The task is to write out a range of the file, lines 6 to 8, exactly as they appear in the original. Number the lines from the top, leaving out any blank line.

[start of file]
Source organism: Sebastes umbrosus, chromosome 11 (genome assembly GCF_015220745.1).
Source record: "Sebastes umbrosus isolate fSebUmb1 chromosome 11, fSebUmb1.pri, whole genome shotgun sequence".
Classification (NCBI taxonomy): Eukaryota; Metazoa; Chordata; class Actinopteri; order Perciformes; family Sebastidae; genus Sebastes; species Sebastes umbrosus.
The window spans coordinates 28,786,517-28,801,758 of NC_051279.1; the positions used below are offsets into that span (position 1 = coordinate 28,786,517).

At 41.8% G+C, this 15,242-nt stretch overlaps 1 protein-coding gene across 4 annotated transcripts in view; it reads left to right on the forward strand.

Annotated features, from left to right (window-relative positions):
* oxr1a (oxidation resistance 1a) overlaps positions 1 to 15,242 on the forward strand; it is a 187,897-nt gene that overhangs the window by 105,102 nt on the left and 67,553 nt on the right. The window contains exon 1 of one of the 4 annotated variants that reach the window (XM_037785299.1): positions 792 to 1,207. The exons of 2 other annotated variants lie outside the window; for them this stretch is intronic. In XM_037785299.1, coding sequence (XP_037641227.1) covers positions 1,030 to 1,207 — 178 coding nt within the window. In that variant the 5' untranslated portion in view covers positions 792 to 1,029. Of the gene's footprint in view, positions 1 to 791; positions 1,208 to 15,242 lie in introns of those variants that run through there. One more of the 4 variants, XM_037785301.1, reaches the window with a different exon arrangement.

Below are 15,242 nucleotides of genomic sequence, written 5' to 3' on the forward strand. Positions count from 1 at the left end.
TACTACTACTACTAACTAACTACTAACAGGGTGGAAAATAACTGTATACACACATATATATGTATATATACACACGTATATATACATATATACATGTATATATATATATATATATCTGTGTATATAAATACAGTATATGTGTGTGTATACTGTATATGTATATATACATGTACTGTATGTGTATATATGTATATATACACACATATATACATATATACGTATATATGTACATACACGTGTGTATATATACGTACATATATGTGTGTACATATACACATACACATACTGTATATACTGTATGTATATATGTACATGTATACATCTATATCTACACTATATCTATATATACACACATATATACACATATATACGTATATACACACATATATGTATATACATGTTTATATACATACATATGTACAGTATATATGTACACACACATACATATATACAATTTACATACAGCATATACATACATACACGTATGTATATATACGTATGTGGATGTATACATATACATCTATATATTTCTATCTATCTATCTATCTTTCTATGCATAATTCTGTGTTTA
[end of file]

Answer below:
Annotated features, from left to right (window-relative positions):
* oxr1a (oxidation resistance 1a) overlaps positions 1 to 15,242 on the forward strand; it is a 187,897-nt gene that overhangs the window by 105,102 nt on the left and 67,553 nt on the right. The window contains exon 1 of one of the 4 annotated variants that reach the window (XM_037785299.1): positions 792 to 1,207. The exons of 2 other annotated variants lie outside the window; for them this stretch is intronic. In XM_037785299.1, coding sequence (XP_037641227.1) covers positions 1,030 to 1,207 — 178 coding nt within the window. In that variant the 5' untranslated portion in view covers positions 792 to 1,029. Of the gene's footprint in view, positions 1 to 791; positions 1,208 to 15,242 lie in introns of those variants that run through there. One more of the 4 variants, XM_037785301.1, reaches the window with a different exon arrangement.

Below are 15,242 nucleotides of genomic sequence, written 5' to 3' on the forward strand. Positions count from 1 at the left end.